I was just watching Star Trek: The Next Generation, S3E13 “Déjà Q” when Guinan says, “how the mighty have fallen!” That reminded me of a spoken word prelude in a 1990s Cindy Morgan song and got me to wondering about the origin of that phrase so I Googled it thinking it might have been Shakespeare. To my surprise it turned out to be from the Bible! “How the mighty have fallen! The weapons of war have perished!” 2 Samuel 1:27 (NIV)
Cognitively-challenged Christians are eager to invoke Deuteronomy 22:5—in judgment of women as well as of men—that “woman shall not wear that which pertaineth unto a man, neither shall a man put on a woman’s garment: for all that do so are abomination unto the LORD.” Some denominations read this as requiring women to wear dresses (or, in the contrapositive, as prohibiting women from wearing pants). Likewise, Deuteronomy 22:5 has been invoked to condemn and deny skirts as menswear. This was certainly my experience when I “saw the light” and “converted” to skirts in 2016, but it has taken me three years to get around to publishing this formal rebuttal.Continue Reading
Isn’t it an absurdity of absurdities when pharmaceutical commercials say, “Do not take [this drug] if you are allergic to it or to any of its ingredients.” Isn’t that a no-brainer? If it were a commercial for steak, would it say, “do not eat this meat if you are a vegetarian”?
Bravo has a cutting new series titled In a Man’s World. Women from various walks of life receive full-body muscle suits, and craniofacial prosthetics to create a physique that is out of this world. The women also receive vocal and movement coaching and then simulate their regular selves….as a man. The circumstances and settings are a bit artificial (after all, some explanation has to be offered for the presence of video cameras) but some balance is achieved with additional hidden cameras. What I find most interesting about the series, though, is the coaches’ observations of the subtle differences between men and women. Esco Jouléy’s keen insight into body movement is fascinating and empowering for skirted men wishing to amplify their masculine aura.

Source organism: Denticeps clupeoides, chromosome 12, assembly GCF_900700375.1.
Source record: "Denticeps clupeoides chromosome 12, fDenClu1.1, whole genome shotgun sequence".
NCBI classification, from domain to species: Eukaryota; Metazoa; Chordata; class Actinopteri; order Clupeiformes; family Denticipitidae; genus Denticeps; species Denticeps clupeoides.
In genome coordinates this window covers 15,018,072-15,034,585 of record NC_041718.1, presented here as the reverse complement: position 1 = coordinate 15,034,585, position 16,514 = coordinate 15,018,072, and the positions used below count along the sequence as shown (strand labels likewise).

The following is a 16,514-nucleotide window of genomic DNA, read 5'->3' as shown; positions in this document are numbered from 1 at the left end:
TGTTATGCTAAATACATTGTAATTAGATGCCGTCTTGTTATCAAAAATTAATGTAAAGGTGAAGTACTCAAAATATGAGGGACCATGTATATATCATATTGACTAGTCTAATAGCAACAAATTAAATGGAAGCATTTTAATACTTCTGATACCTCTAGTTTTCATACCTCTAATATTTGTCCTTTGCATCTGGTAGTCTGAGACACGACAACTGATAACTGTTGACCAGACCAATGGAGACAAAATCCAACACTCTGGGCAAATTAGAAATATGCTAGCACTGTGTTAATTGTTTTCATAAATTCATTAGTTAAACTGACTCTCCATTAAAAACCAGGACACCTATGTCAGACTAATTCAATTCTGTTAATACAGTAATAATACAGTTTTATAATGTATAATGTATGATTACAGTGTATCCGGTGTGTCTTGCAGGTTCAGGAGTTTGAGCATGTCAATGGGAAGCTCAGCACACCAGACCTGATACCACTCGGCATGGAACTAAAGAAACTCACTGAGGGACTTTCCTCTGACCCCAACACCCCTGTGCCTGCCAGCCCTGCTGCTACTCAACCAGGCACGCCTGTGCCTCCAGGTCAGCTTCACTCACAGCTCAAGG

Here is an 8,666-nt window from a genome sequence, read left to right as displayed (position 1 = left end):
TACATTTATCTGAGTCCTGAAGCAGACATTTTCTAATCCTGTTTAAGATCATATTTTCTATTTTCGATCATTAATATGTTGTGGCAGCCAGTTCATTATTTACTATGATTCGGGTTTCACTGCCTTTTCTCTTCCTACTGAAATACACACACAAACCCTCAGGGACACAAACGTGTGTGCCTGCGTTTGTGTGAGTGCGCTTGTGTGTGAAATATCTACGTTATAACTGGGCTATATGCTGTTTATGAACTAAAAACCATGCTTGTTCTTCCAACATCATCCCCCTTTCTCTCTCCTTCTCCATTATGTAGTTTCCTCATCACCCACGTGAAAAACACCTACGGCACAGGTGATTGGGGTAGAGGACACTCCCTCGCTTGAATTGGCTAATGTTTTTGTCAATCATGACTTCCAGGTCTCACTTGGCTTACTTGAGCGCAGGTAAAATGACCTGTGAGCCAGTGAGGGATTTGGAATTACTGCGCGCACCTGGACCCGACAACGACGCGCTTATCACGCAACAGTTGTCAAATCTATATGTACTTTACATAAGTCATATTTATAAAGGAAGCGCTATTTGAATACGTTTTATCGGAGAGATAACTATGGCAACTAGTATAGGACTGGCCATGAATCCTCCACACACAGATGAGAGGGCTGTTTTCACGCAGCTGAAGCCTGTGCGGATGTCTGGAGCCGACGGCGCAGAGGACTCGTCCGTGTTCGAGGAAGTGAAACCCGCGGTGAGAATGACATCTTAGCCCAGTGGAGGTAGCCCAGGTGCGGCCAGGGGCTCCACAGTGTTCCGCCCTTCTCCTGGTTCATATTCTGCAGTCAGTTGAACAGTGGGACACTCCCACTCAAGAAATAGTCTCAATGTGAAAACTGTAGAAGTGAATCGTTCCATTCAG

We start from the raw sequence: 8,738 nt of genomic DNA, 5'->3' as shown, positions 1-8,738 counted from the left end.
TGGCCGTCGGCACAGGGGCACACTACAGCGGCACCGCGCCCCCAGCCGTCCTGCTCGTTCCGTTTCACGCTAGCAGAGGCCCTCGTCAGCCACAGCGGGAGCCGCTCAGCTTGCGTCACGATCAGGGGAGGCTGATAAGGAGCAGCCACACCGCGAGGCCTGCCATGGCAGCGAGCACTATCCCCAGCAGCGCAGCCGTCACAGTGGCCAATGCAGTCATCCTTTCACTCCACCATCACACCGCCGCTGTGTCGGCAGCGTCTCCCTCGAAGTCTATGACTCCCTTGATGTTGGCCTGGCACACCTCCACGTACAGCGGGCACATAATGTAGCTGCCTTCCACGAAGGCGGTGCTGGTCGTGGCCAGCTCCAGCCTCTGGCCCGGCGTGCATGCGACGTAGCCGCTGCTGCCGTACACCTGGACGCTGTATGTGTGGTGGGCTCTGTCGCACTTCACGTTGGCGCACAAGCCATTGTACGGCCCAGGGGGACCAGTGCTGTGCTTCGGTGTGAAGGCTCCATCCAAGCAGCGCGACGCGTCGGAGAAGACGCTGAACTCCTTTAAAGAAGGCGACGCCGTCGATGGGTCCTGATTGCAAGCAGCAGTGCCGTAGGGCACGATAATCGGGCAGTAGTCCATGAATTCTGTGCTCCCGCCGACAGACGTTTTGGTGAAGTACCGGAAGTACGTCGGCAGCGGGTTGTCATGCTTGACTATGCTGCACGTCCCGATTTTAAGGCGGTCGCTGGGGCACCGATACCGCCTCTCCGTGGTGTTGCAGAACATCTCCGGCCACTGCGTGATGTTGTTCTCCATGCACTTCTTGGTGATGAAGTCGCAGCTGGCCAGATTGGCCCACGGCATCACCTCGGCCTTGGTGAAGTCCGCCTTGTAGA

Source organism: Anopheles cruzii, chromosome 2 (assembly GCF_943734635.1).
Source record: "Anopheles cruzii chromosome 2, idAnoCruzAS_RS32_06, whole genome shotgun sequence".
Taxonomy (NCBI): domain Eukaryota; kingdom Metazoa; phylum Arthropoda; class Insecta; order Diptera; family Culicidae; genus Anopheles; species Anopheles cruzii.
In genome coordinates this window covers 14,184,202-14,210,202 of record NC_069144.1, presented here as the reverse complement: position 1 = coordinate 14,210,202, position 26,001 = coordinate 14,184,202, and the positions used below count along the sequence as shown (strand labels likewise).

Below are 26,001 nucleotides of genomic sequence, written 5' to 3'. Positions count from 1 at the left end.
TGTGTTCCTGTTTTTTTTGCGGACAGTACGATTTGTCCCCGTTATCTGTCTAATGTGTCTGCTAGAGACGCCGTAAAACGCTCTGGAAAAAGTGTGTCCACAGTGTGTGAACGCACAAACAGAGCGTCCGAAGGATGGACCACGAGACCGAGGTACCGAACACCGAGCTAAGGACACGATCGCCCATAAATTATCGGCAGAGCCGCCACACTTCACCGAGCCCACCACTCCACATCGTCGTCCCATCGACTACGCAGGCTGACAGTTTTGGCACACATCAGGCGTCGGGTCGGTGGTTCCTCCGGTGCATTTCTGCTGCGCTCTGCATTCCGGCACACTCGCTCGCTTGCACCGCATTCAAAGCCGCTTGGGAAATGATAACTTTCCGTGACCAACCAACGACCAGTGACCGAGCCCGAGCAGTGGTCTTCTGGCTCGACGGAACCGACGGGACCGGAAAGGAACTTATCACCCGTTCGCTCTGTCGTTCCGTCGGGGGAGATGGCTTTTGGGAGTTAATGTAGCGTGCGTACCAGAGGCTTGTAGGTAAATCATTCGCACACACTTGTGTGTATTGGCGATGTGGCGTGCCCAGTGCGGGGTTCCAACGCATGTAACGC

We made too many compromises already, too many retreats. They invade our space, and we fall back. They assimilate entire worlds, and we fall back. Not again. The line must be drawn here! This far, no farther! Sir Patrick Stewart as Jean-Luc Picard in Star Trek VIII
Which calls to mind this other memorable performance from the TV series.